When my friend is in place, I bark and we jump. Again, the cat lowers itself to the ground, waiting for us. Then at the last moment, it leaps out of the way, dragging its claws across our bellies and disappearing. And when my friend and I crash and tumble in the dirt, The Wolves howl with laughter. I see we aren’t here to kill this cat. We are here to entertain.

As we get up and shake ourselves off, the cat makes its back like a bridge and hisses, then continues pacing between the limits of the circle. My friend turns to me.

-That didn’t work either.

-You alright?

-Now what?

-This time, you distract it, and I will sneak from behind and catch it.

-And then?

-Then we become Wolves.

My friend growls at the cat, and I sneak around the sides of the circle. When I get close to The Wolves, they bark:





My legs shake as their spit lands on my face. I am here to kill this ugly thing. When you’re inside the circle, you become whatever they want you to be.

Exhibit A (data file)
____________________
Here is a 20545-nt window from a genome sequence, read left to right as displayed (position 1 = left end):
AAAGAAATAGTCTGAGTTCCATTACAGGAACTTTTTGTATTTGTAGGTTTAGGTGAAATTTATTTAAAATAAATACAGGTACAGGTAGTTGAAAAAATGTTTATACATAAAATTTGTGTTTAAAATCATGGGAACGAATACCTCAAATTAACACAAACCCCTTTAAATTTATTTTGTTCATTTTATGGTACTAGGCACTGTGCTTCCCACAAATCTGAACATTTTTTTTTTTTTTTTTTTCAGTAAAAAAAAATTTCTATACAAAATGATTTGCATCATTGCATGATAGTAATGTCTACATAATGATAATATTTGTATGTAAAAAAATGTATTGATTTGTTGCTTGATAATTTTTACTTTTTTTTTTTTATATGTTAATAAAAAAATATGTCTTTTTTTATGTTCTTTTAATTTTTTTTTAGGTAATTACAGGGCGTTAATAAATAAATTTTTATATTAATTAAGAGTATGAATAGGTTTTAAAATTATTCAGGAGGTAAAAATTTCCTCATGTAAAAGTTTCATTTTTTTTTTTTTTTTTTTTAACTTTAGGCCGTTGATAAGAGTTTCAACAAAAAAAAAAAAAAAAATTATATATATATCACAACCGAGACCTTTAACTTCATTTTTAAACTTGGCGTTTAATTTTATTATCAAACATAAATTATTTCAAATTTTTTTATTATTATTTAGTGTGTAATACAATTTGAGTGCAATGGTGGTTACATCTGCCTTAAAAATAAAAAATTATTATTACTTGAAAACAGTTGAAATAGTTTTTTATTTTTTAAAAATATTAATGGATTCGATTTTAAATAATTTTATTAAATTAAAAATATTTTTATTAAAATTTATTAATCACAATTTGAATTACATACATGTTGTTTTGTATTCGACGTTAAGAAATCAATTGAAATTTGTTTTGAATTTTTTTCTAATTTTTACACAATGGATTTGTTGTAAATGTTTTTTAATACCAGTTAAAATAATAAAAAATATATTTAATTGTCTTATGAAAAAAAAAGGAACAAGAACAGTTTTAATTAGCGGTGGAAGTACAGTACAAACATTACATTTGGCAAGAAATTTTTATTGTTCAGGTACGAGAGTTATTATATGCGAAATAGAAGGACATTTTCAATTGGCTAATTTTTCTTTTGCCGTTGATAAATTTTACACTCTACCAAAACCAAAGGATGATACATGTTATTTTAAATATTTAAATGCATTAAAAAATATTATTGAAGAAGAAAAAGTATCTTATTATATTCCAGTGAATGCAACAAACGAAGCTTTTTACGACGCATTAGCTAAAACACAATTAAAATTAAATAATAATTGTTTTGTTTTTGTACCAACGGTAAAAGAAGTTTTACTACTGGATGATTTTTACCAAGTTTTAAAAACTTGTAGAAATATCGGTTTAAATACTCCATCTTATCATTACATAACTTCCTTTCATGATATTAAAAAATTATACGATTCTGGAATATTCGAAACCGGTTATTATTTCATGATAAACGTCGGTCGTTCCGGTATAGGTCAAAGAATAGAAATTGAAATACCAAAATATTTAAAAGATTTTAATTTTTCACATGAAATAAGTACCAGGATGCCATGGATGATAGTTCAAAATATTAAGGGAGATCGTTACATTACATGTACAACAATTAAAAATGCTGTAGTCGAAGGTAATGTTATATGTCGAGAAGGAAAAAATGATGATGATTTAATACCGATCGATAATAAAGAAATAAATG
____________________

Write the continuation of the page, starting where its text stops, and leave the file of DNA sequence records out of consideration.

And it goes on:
My friend is face to face with the cat. It swipes at him, and he backs away. I ready myself, waiting for the right moment…

When my friend lunges at the cat and it jumps back, I spring through the air. At the last moment, it turns around, but it’s too late. I crash into its bony hide and we tumble over, legs and tails everywhere. But I come out on top, and hold it to the ground.





It scratches and scratches at my face, the panic of life in its eyes. As the pathetic thing struggles beneath me, I notice its ribs, those little bones, lying delicately under the ruined fur. I put my paw on its chest to hold it down, and feel something beating inside.

My friend the dog is standing above me, Hungry in his eyes.

-Kill it.


-Kill it, now.

The cat still clawing at my face, I turn to my friend, and he has the rabid look of The Wolves. The cat kicks at my stomach and scratches at my face, writhing about and thrashing its head from side to side. It hisses and spits. I wish I barked cat.